If a licensee believes there are conflicts in orders issued by the state and those issued by local authorities, the safest approach is to follow the most restrictive order until clarification is issued.

Is there a mandatory closure for the bars and restaurants everywhere?

For public safety purposes, the Governor’s Office has recommended the closure of certain license types where people congregate and social distancing does not typically occur, including bars (On-Sale Public Premises).  Restaurants (Bona-Fide Eating Places) should cease all dine-in eating and drinking. Check with local county and city jurisdictions as they may have stricter parameters.

It is recommended that hotel licensees follow the restaurant guidance provided by the California Department of Public Health (no dine-in service; take-out only). 

Are bars allowed to sell alcoholic beverages to-go?

Under current law, all bars and restaurants holding ABC licenses are permitted to sell alcoholic beverages in manufacturer, pre-packaged, and pre-sealed containers, to consumers for consumption off the licensed premises. They may sell only the types of alcoholic beverages that are allowed to be sold under their license for consumption on the premises, except for distilled spirits, and Type-75 licensees may only sell to-go beer that they produce on their licensed premises. Some licenses are subject to a specific license condition prohibiting off-sale privileges. Notwithstanding this, in accordance with the Notice of Regulatory Relief (“Notice”) the Department issued on March 19, 2020, the Department will not be enforcing some of the statutory restrictions. As stated in the Notice (see Item 4), licensed bars and restaurants may sell any alcoholic beverages to-go that they are allowed to sell under their license for consumption on the premises, in manufacturer pre-package and pre-sealed containers. This includes distilled spirits (for those licenses allowed to sell distilled spirits) and, for Type-75 licenses, alcoholic beverages other than beer produced on the premises. In addition, the Department will not be enforcing any conditions that prohibit off-sale privileges or that restrict the hours of service (although the statutory prohibited hours will still be enforced; alcoholic beverages may not be sold between 2:00 a.m. and 6:00 a.m. each day; see Notice, Item 7).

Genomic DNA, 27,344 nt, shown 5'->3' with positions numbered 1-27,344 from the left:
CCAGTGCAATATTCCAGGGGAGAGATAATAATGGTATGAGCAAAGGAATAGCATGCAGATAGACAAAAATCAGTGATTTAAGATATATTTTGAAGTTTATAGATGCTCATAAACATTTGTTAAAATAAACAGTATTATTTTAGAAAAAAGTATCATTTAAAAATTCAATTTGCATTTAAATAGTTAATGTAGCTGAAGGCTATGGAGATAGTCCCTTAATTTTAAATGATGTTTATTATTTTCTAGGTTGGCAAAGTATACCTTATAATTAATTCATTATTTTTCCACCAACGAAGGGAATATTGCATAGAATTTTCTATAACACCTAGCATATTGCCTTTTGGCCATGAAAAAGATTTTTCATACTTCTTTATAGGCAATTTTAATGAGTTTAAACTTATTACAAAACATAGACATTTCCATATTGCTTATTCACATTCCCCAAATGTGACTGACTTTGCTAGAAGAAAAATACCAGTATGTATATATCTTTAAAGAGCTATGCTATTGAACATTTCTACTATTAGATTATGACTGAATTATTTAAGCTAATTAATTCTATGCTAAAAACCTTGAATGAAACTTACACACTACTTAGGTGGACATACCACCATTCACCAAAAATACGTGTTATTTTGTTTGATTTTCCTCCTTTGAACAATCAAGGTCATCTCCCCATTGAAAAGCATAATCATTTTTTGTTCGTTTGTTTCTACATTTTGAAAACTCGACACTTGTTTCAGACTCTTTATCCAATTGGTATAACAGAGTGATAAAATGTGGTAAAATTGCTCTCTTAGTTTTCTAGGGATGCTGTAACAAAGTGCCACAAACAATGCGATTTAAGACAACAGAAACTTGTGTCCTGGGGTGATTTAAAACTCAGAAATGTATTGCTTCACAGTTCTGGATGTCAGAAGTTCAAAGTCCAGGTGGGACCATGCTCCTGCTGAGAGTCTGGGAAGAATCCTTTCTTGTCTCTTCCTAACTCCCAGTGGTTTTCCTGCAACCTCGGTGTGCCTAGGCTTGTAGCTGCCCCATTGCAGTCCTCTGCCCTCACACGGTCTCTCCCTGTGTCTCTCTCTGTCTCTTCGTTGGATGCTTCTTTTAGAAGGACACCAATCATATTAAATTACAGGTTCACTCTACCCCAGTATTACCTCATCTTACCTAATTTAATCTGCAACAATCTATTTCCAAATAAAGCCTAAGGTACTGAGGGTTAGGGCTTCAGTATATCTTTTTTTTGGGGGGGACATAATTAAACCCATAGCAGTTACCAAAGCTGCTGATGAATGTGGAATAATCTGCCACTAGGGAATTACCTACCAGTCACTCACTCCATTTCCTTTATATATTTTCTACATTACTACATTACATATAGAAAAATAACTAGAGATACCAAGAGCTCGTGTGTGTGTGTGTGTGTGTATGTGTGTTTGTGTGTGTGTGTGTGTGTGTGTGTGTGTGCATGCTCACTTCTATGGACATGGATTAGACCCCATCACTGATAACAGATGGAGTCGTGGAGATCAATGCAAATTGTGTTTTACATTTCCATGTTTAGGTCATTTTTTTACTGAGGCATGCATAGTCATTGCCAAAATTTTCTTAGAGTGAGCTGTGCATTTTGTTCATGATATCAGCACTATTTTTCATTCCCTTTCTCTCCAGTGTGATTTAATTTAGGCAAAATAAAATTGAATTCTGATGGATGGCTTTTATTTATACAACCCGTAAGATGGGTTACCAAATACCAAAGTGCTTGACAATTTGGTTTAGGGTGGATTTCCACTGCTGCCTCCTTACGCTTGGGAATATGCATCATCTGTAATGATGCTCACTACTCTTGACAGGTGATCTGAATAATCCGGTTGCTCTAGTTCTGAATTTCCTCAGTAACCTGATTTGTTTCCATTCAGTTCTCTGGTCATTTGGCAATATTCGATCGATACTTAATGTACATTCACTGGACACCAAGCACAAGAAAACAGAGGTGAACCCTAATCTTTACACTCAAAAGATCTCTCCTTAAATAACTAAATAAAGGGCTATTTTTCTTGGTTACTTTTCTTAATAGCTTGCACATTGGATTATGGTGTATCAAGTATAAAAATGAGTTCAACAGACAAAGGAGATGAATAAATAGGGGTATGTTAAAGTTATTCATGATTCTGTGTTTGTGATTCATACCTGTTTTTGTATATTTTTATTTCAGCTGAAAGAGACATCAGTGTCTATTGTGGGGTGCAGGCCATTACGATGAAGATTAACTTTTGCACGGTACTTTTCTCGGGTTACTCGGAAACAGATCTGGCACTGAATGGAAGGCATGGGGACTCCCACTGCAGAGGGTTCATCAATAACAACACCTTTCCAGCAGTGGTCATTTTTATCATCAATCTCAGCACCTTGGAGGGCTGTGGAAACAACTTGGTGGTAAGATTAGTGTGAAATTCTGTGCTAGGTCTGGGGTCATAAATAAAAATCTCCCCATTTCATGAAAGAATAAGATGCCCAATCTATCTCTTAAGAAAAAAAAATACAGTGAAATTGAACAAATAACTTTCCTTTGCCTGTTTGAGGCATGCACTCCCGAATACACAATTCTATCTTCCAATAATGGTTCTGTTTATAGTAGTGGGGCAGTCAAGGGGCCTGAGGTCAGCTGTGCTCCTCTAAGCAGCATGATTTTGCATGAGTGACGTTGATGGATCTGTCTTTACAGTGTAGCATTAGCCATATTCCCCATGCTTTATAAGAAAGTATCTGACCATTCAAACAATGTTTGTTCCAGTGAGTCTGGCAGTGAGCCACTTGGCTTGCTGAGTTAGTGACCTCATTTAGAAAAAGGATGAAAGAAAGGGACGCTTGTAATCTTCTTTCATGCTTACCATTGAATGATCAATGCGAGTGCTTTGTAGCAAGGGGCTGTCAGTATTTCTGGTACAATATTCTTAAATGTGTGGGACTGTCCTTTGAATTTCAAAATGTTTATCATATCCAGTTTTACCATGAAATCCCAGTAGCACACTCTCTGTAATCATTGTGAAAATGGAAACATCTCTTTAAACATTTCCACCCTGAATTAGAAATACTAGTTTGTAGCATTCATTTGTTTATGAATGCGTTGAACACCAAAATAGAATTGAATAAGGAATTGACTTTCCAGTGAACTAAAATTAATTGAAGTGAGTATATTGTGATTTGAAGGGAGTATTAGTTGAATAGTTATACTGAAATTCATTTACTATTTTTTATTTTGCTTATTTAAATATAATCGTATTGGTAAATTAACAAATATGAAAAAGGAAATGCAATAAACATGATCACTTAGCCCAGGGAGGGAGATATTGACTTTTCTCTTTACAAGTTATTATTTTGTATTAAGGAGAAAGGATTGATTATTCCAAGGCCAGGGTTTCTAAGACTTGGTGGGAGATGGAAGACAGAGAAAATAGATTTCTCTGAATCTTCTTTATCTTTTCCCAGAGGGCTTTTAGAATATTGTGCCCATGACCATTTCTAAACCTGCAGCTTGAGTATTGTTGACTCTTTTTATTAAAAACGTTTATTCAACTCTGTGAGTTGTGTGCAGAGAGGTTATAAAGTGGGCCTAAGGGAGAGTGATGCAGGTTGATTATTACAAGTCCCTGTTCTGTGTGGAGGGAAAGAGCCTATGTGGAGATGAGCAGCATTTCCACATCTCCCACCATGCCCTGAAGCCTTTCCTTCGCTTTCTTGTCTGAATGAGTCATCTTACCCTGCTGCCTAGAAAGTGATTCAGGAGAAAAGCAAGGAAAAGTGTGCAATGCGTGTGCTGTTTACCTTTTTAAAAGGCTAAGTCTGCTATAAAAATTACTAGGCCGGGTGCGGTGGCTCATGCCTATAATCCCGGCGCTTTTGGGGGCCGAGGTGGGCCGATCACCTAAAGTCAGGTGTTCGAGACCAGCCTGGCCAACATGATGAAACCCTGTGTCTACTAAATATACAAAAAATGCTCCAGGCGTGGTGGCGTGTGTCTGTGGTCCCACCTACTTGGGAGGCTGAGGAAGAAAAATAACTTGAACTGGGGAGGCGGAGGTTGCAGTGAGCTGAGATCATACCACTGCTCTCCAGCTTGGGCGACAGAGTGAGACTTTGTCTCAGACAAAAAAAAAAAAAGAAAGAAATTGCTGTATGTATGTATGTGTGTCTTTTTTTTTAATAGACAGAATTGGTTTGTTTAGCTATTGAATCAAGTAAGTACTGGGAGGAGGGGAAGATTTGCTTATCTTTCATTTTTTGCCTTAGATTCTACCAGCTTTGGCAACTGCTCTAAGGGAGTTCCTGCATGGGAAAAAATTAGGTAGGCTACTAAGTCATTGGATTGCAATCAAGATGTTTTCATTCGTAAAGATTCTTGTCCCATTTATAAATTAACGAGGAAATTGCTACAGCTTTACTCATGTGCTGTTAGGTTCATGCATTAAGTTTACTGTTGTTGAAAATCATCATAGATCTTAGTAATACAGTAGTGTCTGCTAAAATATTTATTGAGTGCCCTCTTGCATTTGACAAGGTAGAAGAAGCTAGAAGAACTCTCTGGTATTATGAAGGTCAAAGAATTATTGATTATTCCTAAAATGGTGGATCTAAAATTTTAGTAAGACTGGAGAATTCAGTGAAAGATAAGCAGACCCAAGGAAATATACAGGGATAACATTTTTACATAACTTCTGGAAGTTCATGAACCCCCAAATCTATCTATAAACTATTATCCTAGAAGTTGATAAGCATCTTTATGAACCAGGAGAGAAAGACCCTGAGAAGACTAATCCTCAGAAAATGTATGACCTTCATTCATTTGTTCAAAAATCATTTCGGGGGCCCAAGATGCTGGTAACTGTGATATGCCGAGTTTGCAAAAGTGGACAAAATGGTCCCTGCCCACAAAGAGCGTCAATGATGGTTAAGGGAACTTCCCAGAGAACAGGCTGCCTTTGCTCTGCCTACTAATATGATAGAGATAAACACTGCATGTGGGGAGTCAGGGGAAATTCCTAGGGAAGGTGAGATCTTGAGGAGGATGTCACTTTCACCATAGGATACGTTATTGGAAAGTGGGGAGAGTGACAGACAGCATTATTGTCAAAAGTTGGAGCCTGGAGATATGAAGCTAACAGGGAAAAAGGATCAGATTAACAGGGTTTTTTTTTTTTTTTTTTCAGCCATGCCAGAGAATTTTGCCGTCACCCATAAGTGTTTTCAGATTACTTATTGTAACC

In addition to businesses that hold ABC licenses for bona fide eating places (restaurants; license types 41, 47, and 75), businesses that operate as bars (holding license types 40, 42, and 48) that have kitchen facilities and actually prepare meals on the licensed premises, may also sell alcoholic beverages to-go in the same manner that the Department has provided for restaurants (see Item 5 in the Notice). This means that any beer, wine, or distilled spirits (as applicable) may be sold in containers filled by the retailer as long as:

  1. The container is sealed with a secure lid or cap and in a manner designed to prevent consumption without the removal of the lid or cap;
  2. Such alcoholic beverages are only sold in conjunction with a bona fide meal prepared on the licensed premises for pick-up or delivery; and
  3. The required notice is provided.

The sealing of a lid with holes in it by some method that cannot be easily removed by a customer after the sale is acceptable.

It is the responsibility of the delivery person to verify the age of the customer purchasing the alcoholic beverages to ensure delivery is not made to underage persons. The licensee is ultimately responsible for the delivery of alcoholic beverages.